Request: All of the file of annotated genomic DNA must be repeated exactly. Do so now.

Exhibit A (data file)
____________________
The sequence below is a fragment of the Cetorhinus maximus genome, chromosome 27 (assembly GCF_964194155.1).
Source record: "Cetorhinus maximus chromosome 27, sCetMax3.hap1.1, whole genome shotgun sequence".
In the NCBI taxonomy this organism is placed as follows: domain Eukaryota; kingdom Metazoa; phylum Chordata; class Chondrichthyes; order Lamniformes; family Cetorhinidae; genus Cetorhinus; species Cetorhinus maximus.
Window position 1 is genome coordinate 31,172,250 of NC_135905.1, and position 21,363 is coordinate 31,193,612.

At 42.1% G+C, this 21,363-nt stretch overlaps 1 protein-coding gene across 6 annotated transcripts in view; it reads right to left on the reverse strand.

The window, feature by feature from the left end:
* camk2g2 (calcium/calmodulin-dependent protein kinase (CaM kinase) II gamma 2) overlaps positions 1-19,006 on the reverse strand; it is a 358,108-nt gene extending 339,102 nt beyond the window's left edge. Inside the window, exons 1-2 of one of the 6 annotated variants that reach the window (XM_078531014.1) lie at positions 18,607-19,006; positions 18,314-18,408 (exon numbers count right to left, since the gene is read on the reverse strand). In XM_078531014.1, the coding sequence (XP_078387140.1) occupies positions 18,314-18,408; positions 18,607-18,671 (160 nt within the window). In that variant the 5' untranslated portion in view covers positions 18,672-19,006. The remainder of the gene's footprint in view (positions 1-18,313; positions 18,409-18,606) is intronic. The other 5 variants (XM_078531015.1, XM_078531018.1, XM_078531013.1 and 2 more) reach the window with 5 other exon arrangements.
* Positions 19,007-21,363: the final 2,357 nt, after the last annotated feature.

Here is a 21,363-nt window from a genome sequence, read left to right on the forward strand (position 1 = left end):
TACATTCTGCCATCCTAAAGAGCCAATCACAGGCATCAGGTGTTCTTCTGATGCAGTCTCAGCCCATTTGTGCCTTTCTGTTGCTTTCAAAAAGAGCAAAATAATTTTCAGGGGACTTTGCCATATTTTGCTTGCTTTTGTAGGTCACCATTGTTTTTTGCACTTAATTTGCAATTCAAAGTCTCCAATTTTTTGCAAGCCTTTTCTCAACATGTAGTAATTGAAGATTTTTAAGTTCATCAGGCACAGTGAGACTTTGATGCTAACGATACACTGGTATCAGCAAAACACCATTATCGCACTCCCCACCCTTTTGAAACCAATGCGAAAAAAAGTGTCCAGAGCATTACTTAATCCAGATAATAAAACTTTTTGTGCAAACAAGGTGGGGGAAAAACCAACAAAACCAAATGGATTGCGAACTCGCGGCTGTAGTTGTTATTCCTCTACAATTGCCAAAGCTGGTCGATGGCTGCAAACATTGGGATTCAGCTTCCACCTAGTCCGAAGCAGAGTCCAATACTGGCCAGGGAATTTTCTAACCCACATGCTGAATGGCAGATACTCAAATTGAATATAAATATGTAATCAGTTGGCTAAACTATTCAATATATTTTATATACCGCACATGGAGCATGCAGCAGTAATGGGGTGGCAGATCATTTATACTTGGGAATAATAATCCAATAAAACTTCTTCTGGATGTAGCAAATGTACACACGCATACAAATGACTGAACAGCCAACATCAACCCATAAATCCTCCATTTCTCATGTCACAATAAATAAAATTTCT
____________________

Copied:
The sequence below is a fragment of the Cetorhinus maximus genome, chromosome 27 (assembly GCF_964194155.1).
Source record: "Cetorhinus maximus chromosome 27, sCetMax3.hap1.1, whole genome shotgun sequence".
In the NCBI taxonomy this organism is placed as follows: domain Eukaryota; kingdom Metazoa; phylum Chordata; class Chondrichthyes; order Lamniformes; family Cetorhinidae; genus Cetorhinus; species Cetorhinus maximus.
Window position 1 is genome coordinate 31,172,250 of NC_135905.1, and position 21,363 is coordinate 31,193,612.

At 42.1% G+C, this 21,363-nt stretch overlaps 1 protein-coding gene across 6 annotated transcripts in view; it reads right to left on the reverse strand.

The window, feature by feature from the left end:
* camk2g2 (calcium/calmodulin-dependent protein kinase (CaM kinase) II gamma 2) overlaps positions 1-19,006 on the reverse strand; it is a 358,108-nt gene extending 339,102 nt beyond the window's left edge. Inside the window, exons 1-2 of one of the 6 annotated variants that reach the window (XM_078531014.1) lie at positions 18,607-19,006; positions 18,314-18,408 (exon numbers count right to left, since the gene is read on the reverse strand). In XM_078531014.1, the coding sequence (XP_078387140.1) occupies positions 18,314-18,408; positions 18,607-18,671 (160 nt within the window). In that variant the 5' untranslated portion in view covers positions 18,672-19,006. The remainder of the gene's footprint in view (positions 1-18,313; positions 18,409-18,606) is intronic. The other 5 variants (XM_078531015.1, XM_078531018.1, XM_078531013.1 and 2 more) reach the window with 5 other exon arrangements.
* Positions 19,007-21,363: the final 2,357 nt, after the last annotated feature.

Here is a 21,363-nt window from a genome sequence, read left to right on the forward strand (position 1 = left end):
TACATTCTGCCATCCTAAAGAGCCAATCACAGGCATCAGGTGTTCTTCTGATGCAGTCTCAGCCCATTTGTGCCTTTCTGTTGCTTTCAAAAAGAGCAAAATAATTTTCAGGGGACTTTGCCATATTTTGCTTGCTTTTGTAGGTCACCATTGTTTTTTGCACTTAATTTGCAATTCAAAGTCTCCAATTTTTTGCAAGCCTTTTCTCAACATGTAGTAATTGAAGATTTTTAAGTTCATCAGGCACAGTGAGACTTTGATGCTAACGATACACTGGTATCAGCAAAACACCATTATCGCACTCCCCACCCTTTTGAAACCAATGCGAAAAAAAGTGTCCAGAGCATTACTTAATCCAGATAATAAAACTTTTTGTGCAAACAAGGTGGGGGAAAAACCAACAAAACCAAATGGATTGCGAACTCGCGGCTGTAGTTGTTATTCCTCTACAATTGCCAAAGCTGGTCGATGGCTGCAAACATTGGGATTCAGCTTCCACCTAGTCCGAAGCAGAGTCCAATACTGGCCAGGGAATTTTCTAACCCACATGCTGAATGGCAGATACTCAAATTGAATATAAATATGTAATCAGTTGGCTAAACTATTCAATATATTTTATATACCGCACATGGAGCATGCAGCAGTAATGGGGTGGCAGATCATTTATACTTGGGAATAATAATCCAATAAAACTTCTTCTGGATGTAGCAAATGTACACACGCATACAAATGACTGAACAGCCAACATCAACCCATAAATCCTCCATTTCTCATGTCACAATAAATAAAATTTCT